Poet, songwriter, author, workshop facilitator, and educator Regie Gibson has performed, taught, and lectured at schools, universities, theaters and various other venues on two continents and in seven countries including Havana Cuba. Regie and his work appear in the New Line Cinema film love jones, based largely on events in his life. The poem entitled “Brother to the Night (A Blues for Nina)” appears on the movie soundtrack and is performed by the film’s star, Larenz Tate. Regie performed “Hey Nappyhead” in the film with world-renowned percussionist and composer Kahil El Zabar, composer of the score for The Lion King musical.
Regie has worked with: Gwendolyn Brooks, Roy Ayers, Fareed Haque, Kurt Vonnegut, David Amram, The Monks of the Drepong Gamong Monastery, members of the world famous AACM (Association for the Advancement of Creative Musicians), Mos Def, David Murray, Sterling Plumpp, Marc Smith, Mark Strand, Reg E. Gaines, Savion Glover, John Legend and many other artists in musical genres including World, Celtic, Jazz, Blues and, Salsa, and classical European.
Regie is a former National Poetry Slam Individual Champion, was selected one of Chicago Tribune’s Artist of the Year for Excellence for his poetry. He has co-judge the Chicago Sun-Times Poetry Competition with Marc Smith and Mark Strand, has been regularly featured on N. P. R. and has appeared on HBO’s Def Poetry Jam.
Regie has toured with the Chicago Mask Ensemble, performing dramatic and poetic adaptations of common myths from around the world. He co-produced the play “The Mystery of Fire Bread” while performing in Europe with the Sharnier Theater in the cities of Hanover, Frankfurt, Berlin, and the Literature Haus in Hamburg, Germany. His original works of poetry have been dramatized and scored by classical flautist and Professor Janet Misurell-Mitchell and produced and directed by Eric Rosen for the Steppenwolf Theater’s Words on Fire production. In 1999 Regie performed for the award-winning Traffic Series at Chicago’s Steppenwolf Theater where he adapted the work of Kurt Vonnegut. Regie founded the LiteraryMusic Ensemble Neon JuJu: a literary and musical arts ensemble utilizing classic, contemporary and original literary text combined with Middle Eastern, Contemporary American and European classic music.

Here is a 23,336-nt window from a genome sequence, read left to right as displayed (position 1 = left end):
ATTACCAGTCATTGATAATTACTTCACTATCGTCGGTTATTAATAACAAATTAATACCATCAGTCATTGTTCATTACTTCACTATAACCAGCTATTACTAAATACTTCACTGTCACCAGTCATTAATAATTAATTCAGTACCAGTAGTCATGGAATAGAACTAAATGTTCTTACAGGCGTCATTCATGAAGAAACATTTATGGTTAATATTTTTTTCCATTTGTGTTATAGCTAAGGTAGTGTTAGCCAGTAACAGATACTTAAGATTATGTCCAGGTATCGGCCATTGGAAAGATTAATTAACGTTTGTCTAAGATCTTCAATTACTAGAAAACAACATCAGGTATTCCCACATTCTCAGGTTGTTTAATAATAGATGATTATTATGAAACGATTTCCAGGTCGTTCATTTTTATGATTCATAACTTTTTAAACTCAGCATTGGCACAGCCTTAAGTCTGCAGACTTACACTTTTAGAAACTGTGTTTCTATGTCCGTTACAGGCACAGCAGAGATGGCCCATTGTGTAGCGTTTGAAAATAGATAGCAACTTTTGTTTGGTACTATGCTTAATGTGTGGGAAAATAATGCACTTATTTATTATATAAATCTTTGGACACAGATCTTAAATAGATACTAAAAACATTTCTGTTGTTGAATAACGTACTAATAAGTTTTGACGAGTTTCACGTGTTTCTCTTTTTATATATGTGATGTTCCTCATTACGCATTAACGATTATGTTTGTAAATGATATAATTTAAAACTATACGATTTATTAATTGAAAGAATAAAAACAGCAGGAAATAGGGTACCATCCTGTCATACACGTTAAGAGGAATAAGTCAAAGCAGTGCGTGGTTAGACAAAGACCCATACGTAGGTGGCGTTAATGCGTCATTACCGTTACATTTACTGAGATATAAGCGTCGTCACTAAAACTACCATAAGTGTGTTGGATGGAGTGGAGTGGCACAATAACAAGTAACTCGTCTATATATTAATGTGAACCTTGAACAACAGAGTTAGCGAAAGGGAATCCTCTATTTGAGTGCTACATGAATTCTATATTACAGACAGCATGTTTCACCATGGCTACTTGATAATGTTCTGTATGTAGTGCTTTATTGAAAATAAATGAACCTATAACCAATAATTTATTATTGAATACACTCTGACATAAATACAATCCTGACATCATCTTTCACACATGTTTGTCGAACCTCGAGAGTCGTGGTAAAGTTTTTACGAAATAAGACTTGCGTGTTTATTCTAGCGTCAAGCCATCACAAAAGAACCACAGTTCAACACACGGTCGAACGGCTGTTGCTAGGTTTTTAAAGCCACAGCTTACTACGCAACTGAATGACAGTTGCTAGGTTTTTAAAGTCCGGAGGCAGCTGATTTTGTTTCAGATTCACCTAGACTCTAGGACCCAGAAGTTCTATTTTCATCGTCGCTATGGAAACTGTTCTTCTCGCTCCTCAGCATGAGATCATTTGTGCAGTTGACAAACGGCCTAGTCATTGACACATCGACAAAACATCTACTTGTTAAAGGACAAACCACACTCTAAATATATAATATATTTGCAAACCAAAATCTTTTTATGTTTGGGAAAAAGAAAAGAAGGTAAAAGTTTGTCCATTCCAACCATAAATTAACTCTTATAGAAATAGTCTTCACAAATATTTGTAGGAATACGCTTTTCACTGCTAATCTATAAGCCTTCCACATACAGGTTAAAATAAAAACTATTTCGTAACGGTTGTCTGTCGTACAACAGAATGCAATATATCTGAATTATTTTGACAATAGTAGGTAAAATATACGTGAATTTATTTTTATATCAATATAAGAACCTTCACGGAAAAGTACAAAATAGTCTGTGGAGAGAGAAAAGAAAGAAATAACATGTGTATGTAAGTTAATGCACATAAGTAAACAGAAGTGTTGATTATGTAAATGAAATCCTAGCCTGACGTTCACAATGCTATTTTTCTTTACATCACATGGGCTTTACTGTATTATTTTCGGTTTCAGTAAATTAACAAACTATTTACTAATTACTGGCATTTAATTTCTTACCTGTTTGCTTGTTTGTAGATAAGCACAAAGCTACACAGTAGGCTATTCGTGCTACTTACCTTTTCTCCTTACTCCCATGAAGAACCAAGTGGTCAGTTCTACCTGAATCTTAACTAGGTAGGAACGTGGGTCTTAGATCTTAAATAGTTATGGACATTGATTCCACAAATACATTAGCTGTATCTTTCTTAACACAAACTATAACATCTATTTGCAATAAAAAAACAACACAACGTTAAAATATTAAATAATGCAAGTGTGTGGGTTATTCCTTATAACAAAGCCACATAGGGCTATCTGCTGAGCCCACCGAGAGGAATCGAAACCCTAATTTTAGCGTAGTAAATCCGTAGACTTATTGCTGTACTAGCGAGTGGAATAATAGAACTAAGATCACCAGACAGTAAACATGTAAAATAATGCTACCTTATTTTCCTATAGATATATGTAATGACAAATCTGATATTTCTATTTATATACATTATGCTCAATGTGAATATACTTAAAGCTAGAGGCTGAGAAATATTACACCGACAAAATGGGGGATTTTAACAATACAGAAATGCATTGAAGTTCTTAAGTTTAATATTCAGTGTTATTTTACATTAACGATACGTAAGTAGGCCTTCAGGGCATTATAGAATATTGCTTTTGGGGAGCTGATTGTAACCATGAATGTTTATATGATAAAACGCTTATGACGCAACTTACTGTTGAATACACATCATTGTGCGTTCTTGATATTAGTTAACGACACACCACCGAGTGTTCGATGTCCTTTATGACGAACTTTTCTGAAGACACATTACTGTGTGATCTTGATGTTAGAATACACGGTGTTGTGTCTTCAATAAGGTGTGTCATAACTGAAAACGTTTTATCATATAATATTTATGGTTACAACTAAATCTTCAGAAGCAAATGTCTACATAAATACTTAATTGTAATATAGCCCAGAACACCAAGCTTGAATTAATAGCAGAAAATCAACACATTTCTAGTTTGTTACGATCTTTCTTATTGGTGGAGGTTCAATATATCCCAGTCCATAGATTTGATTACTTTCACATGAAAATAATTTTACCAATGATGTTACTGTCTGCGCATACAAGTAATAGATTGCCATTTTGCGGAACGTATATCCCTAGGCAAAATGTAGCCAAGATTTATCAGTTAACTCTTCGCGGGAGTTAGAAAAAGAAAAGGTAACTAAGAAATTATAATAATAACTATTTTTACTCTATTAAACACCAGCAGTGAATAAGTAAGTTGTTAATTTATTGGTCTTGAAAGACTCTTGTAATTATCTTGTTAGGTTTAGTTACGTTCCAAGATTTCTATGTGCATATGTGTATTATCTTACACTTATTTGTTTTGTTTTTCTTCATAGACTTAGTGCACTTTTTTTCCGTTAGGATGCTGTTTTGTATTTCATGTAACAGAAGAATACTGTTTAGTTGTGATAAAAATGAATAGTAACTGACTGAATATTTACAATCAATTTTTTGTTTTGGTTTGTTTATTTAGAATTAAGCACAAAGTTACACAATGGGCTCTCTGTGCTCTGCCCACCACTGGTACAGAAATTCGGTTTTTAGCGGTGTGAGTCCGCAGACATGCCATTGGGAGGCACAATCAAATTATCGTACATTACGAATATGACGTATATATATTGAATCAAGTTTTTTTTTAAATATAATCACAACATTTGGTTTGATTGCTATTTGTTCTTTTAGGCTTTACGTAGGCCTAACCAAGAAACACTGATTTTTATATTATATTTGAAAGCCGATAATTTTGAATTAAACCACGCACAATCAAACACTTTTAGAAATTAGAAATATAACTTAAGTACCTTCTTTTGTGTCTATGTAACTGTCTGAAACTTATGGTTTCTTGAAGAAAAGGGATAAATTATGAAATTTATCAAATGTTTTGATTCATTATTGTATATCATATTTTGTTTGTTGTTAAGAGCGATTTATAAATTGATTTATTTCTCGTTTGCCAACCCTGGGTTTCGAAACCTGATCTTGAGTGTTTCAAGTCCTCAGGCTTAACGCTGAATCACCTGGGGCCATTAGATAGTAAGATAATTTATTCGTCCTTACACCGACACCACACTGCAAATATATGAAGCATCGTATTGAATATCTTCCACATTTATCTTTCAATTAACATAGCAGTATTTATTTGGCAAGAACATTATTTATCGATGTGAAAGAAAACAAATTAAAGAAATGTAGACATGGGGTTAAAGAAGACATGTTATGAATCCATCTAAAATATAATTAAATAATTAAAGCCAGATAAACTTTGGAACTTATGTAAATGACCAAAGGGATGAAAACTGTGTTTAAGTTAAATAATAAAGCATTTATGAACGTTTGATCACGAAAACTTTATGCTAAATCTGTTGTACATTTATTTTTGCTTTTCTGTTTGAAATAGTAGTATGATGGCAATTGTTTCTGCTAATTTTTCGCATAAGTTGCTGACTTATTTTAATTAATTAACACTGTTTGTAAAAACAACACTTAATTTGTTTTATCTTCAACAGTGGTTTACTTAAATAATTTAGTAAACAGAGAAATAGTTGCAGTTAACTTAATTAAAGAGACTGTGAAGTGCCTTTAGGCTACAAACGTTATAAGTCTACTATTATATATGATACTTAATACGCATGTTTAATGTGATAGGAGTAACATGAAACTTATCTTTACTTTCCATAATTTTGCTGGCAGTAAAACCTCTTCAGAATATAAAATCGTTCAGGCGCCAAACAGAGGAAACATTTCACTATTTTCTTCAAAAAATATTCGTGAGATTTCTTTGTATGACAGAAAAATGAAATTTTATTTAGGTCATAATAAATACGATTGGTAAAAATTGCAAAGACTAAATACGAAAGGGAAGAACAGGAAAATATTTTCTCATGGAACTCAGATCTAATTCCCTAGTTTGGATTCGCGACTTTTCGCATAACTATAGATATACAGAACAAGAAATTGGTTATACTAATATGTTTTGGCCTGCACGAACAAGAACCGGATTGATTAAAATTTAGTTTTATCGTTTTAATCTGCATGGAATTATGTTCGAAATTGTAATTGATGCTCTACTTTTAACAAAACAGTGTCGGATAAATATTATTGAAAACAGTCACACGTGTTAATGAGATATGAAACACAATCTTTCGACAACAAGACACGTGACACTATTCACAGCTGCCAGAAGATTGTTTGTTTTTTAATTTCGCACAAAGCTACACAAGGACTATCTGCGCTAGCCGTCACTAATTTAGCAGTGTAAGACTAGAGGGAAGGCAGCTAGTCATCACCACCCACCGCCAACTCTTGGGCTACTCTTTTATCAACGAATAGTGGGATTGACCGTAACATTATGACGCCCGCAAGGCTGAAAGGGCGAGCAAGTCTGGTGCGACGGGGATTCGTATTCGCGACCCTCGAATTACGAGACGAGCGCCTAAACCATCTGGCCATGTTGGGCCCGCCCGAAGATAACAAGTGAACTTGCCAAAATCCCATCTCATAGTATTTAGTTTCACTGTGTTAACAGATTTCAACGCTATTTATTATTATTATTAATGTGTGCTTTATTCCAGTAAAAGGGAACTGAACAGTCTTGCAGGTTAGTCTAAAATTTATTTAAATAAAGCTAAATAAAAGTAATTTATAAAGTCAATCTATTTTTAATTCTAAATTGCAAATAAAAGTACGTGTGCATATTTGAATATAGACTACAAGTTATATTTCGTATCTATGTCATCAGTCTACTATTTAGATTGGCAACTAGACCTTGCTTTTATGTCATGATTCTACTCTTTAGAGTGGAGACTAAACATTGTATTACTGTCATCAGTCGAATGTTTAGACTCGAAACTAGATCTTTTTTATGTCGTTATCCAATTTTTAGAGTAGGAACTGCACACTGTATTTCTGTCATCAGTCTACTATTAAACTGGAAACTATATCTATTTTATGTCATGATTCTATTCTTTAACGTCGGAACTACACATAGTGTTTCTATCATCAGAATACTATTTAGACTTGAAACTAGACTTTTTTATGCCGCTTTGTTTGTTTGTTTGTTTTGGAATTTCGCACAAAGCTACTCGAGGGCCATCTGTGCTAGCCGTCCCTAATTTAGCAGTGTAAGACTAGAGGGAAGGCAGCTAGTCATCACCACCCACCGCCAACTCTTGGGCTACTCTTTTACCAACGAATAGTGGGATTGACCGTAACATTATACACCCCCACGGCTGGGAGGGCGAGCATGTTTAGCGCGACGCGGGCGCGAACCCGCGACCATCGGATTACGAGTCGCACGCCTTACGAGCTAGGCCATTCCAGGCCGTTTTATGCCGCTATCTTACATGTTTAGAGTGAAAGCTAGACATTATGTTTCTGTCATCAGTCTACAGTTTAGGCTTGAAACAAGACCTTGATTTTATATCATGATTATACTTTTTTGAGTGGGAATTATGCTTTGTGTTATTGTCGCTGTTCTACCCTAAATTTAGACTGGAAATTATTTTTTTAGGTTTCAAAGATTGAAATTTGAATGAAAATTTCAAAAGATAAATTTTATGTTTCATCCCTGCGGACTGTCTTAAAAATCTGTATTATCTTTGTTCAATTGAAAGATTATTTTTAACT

Regie is widely published in anthologies, magazines and journals such as The Iowa Review, Harvard Divinity Magazine, Poetry Magazine, Spoken Word Revolution (Source Books), The Good Men Project and several others. His full-length book of poetry Storms Beneath The Skin (EM Press) was published in 2001 and received the Golden Pen Award. In 2005 Regie was a featured on the PBS Arts magazine- Art Close-Up and was subsequently nominated for a Boston Grammy. In Spring of 2008 Regie competed in and won the “Big Boat” international poetry competition held in Monfalcone, Italy. Regie has received his MFA in Poetry from New England College, and continues to facilitate creative writing workshops, performances, and otherwise augmenting literary curricula for high schools and colleges across the United States.
Harlym 1two5 remains very well known in the New York City area in slam poetry circles. Known as Harlym 125, He was a frequent and highly regarded figure in competitions in New York and beyond. 125 has become a part of the Boston area poetry scene and joined a team of poets who have won numerous competitions regionally and nationally. 125 has also become well known in the Boston area for his work leading workshops dealing with issues of diversity. Several times in the last couple of years, Harlym has been called to local high schools, colleges and communities to help bring a calm and constructive unity after racial incidents have happened. Known for his work, Harlym 1Two5 is often asked to be a panelist or to give presentations on a broad range of topics regarding diversity and pluralism, and also is asked to prepare presentations in response to very specific incidents or conditions. Appearing at dozens of college campuses every year. He is the “HUMAN HIGHLIGHT OF POETRY AND EDU-ACTIVISM.”